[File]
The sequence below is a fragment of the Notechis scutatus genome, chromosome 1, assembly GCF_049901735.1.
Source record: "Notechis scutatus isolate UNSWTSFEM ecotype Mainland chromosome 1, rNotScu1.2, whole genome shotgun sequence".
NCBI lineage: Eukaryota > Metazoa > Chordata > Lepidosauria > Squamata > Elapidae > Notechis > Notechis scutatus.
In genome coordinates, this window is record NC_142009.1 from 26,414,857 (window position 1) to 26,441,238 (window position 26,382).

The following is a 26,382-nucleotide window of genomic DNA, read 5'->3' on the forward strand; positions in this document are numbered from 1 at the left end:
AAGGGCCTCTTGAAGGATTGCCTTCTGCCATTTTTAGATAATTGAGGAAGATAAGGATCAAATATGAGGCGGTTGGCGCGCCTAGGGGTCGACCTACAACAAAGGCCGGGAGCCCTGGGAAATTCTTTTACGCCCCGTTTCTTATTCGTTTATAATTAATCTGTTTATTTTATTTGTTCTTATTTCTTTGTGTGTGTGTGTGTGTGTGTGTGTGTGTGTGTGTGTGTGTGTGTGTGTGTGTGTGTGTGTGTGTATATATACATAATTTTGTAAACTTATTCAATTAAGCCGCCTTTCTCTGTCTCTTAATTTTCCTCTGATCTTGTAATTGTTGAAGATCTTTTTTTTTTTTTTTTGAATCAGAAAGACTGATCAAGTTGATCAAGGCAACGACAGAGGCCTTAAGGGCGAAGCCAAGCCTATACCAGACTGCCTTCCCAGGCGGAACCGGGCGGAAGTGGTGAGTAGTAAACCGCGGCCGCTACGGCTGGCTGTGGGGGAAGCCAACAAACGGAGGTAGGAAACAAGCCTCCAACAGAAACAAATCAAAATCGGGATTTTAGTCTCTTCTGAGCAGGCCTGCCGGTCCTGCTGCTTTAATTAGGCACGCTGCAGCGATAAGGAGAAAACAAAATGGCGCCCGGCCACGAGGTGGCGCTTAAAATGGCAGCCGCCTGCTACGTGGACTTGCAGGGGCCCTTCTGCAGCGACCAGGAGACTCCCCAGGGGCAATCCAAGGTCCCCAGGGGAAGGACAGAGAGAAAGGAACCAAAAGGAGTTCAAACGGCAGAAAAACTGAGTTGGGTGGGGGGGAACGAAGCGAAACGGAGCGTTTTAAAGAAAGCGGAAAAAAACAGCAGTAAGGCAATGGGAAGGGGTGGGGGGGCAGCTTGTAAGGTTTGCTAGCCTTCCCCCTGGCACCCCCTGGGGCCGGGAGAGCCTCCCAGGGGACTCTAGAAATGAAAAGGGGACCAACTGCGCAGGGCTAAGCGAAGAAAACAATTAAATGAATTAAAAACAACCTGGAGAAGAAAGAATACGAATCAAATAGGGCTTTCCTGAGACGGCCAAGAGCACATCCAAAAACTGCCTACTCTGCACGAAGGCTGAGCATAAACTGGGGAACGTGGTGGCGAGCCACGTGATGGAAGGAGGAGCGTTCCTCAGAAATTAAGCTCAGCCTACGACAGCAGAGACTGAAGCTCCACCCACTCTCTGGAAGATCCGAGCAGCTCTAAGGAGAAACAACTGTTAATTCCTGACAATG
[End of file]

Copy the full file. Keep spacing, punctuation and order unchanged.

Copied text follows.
The sequence below is a fragment of the Notechis scutatus genome, chromosome 1, assembly GCF_049901735.1.
Source record: "Notechis scutatus isolate UNSWTSFEM ecotype Mainland chromosome 1, rNotScu1.2, whole genome shotgun sequence".
NCBI lineage: Eukaryota > Metazoa > Chordata > Lepidosauria > Squamata > Elapidae > Notechis > Notechis scutatus.
In genome coordinates, this window is record NC_142009.1 from 26,414,857 (window position 1) to 26,441,238 (window position 26,382).

The following is a 26,382-nucleotide window of genomic DNA, read 5'->3' on the forward strand; positions in this document are numbered from 1 at the left end:
AAGGGCCTCTTGAAGGATTGCCTTCTGCCATTTTTAGATAATTGAGGAAGATAAGGATCAAATATGAGGCGGTTGGCGCGCCTAGGGGTCGACCTACAACAAAGGCCGGGAGCCCTGGGAAATTCTTTTACGCCCCGTTTCTTATTCGTTTATAATTAATCTGTTTATTTTATTTGTTCTTATTTCTTTGTGTGTGTGTGTGTGTGTGTGTGTGTGTGTGTGTGTGTGTGTGTGTGTGTGTGTGTGTGTGTGTATATATACATAATTTTGTAAACTTATTCAATTAAGCCGCCTTTCTCTGTCTCTTAATTTTCCTCTGATCTTGTAATTGTTGAAGATCTTTTTTTTTTTTTTTTGAATCAGAAAGACTGATCAAGTTGATCAAGGCAACGACAGAGGCCTTAAGGGCGAAGCCAAGCCTATACCAGACTGCCTTCCCAGGCGGAACCGGGCGGAAGTGGTGAGTAGTAAACCGCGGCCGCTACGGCTGGCTGTGGGGGAAGCCAACAAACGGAGGTAGGAAACAAGCCTCCAACAGAAACAAATCAAAATCGGGATTTTAGTCTCTTCTGAGCAGGCCTGCCGGTCCTGCTGCTTTAATTAGGCACGCTGCAGCGATAAGGAGAAAACAAAATGGCGCCCGGCCACGAGGTGGCGCTTAAAATGGCAGCCGCCTGCTACGTGGACTTGCAGGGGCCCTTCTGCAGCGACCAGGAGACTCCCCAGGGGCAATCCAAGGTCCCCAGGGGAAGGACAGAGAGAAAGGAACCAAAAGGAGTTCAAACGGCAGAAAAACTGAGTTGGGTGGGGGGGAACGAAGCGAAACGGAGCGTTTTAAAGAAAGCGGAAAAAAACAGCAGTAAGGCAATGGGAAGGGGTGGGGGGGCAGCTTGTAAGGTTTGCTAGCCTTCCCCCTGGCACCCCCTGGGGCCGGGAGAGCCTCCCAGGGGACTCTAGAAATGAAAAGGGGACCAACTGCGCAGGGCTAAGCGAAGAAAACAATTAAATGAATTAAAAACAACCTGGAGAAGAAAGAATACGAATCAAATAGGGCTTTCCTGAGACGGCCAAGAGCACATCCAAAAACTGCCTACTCTGCACGAAGGCTGAGCATAAACTGGGGAACGTGGTGGCGAGCCACGTGATGGAAGGAGGAGCGTTCCTCAGAAATTAAGCTCAGCCTACGACAGCAGAGACTGAAGCTCCACCCACTCTCTGGAAGATCCGAGCAGCTCTAAGGAGAAACAACTGTTAATTCCTGACAATG